The Senate also passed another loan for US$38.7 million for the construction of a trauma hospital in the Cibao region. El Caribe explains that it’s the same loan underwritten with the US government-lending program Eximbank and the Bank of Miami. The loan originally would have been used to build a hospital for legislators.

Lobbying to change Electricity Ruling?
Hoy newspaper reports that executives of Union Fenosa visited President Hipolito Mejia to lobby for changes in the recently passed Electricity Ruling. Reportedly, the distributors already had secured an agreement for the government to reinstate the power subsidy of RD$40 million a month. The intention behind the privatization was that foreign companies would be more efficient in charging for the service than the government had been. Three years after privatization, the power companies still want to piggyback on the government and have lobbied for the reinstatement of the subsidy. 
Now Hoy newspaper says they want to eliminate provisions that favor the category of non-regulated clients, or large buyers that could purchase power directly from generators, at considerable savings.
Hoy newspaper economics section article says that with the move the power distributors want to consolidate their oligopoly in the power market, enabling them to keep the surcharges that make the cost of power in the Dominican Republic one of the highest in the Americas, if not the highest. The plan is for the power distributors to continue purchasing services and goods from their own affiliates and bill these to the state at inflated costs. 
The new Superintendent of Power, engineer Julio Cross has announced he would not renew the 85% toll penalizing the non-regulated clients that sought to buy directly from the power generators. The toll, irregularly approved by his predecessor, expires in December 2002.

Tax proposal to be studied by next legislature
The government did not reach an agreement with the business sector regarding its proposal to revise the tax laws. The businessmen have held firm in their opposition to the extending of the 1.5% tax on gross sales and the eliminating of ITBIS or value-added tax service deductions. 
The Senate agreed to postpone the studying of the proposal, and would leave the decision up to the new legislature that is sworn in on 16 August. 

New bills pass in Chamber of Deputies
El Caribe reports that the Chamber of Deputies passed a bill that modifies Law 158-01 on the promotion of new tourism poles. 
The Chamber of Deputies also passed a bill whereby the government guarantees it would pay all debts owed to York Caribbean Wind Power Company for installation of a wind powered generation project in Puerto Plata.

More jobs in free zone companies
Jeannette Dominguez, executive director of the National Council of Export Free Zones (CNZFE) said that 5,000 new jobs were created in the first six months of the year. In the first trimester of the year, 15 free zone companies closed, for a reduction of 3,000 jobs. As of December 2001, 175,000 people were employed in the export free zones.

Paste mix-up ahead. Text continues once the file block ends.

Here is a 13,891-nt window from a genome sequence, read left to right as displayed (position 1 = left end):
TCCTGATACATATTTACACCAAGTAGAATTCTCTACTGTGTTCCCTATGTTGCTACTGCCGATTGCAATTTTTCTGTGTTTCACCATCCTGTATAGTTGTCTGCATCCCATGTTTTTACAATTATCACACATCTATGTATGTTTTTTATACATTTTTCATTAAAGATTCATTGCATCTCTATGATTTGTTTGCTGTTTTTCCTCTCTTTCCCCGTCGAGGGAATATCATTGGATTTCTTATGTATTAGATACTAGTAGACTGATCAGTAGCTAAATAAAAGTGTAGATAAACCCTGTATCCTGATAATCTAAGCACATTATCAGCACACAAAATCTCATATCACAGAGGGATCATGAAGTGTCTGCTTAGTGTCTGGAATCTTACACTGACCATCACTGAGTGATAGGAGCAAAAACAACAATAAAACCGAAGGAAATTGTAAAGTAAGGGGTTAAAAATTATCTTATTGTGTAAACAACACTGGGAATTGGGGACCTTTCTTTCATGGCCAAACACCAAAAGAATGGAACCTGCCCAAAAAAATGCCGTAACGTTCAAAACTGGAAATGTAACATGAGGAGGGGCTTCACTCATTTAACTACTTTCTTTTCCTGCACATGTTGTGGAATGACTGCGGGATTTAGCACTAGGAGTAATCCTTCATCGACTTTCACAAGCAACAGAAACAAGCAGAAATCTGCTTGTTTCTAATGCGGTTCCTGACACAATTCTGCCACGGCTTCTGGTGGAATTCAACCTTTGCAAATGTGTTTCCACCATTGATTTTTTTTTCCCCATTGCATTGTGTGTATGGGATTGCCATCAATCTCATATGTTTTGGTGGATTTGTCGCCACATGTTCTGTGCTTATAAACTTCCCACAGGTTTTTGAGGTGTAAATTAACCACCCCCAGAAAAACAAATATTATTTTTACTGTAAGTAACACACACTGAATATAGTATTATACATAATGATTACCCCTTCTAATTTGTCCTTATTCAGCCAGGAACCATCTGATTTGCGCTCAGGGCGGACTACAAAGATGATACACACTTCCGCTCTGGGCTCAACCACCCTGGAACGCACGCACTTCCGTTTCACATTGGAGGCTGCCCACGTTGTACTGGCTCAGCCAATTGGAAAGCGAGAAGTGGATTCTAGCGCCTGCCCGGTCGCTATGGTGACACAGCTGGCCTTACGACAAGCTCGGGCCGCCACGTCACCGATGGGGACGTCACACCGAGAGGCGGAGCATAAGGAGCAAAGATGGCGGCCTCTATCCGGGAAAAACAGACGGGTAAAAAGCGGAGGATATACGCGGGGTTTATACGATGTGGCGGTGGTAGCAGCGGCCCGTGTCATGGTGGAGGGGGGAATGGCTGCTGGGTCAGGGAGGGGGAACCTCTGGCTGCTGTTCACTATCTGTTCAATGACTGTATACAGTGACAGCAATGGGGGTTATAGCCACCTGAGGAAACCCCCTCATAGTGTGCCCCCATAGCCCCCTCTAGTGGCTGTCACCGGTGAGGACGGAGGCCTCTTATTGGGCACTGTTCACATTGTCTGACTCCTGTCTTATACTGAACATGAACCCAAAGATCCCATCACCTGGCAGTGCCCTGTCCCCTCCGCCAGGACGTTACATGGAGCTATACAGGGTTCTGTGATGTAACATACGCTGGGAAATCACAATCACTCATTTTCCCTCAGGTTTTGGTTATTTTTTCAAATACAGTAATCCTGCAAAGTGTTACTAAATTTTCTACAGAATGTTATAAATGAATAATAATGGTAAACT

Dominguez forecasts export volume to decline 7% by the end of the year, as a result of the slowdown in the US economy. Exports for the first six months were US$2.1 billion, compared to US$2.2 billion last year.

Banco Global merges with Banco Mercantil
Banco Mercantil announced the merger with the smaller Banco Global. The Monetary Board of the Central Bank approved the merger in June 2002.

AA announces restructuring efforts
American Airlines, the leading carrier to the Dominican Republic, announced today a series of structural changes to strengthen the company’s position. The announcement comes on the heels of US Airways’s announcement on 11 August that it was filing for Chapter 11 protection. Chairman and CEO Donald Carty said the company must get their costs down in order to compete and must focus on the products their customers want and are willing to pay for. The announced changes include further simplifying its fleet of planes, increased implementation of automation programs, reduction of jobs, hub restructurings and adjusting capacity for the fall and winter. 
Bernardo Then, operational director for the airline in the Dominican Republic, said that the personnel cuts would not affect the Dominican Republic.

France honors Dominican painter
The Ministry of Culture of France announced it would honor Dominican painter Ramon Oviedo with the insignia of the Order of Arts and Letters in the rank of Chevalier. The Ordre des Arts et des Lettres was established in 1957 specifically to recognize outstanding artistic work and the cultural influence of artists and writers in France and throughout the world. The Order of Arts and Letters consists of three ranks (Chevalier, Officier, Commandeur), and is governed by certain age and promotion restrictions.

New basketball record
Jack Michael Martinez set a new Santo Domingo Superior Basketball Championship rebounding record in San Lazaro’s 104-76 victory of over Los Prados last night. Martinez grabbed 32 boards in addition to his 29 points.
Martinez had 20 rebounds at the half, with San Lazaro leading 55-30. He added another 12 to break the previous record of 30 set by US import, Ed Johnson. The 6’8 22-year old would like to be drafted to play with the NBA. He leads the Dominican league with a 25-point and 18 rebound average.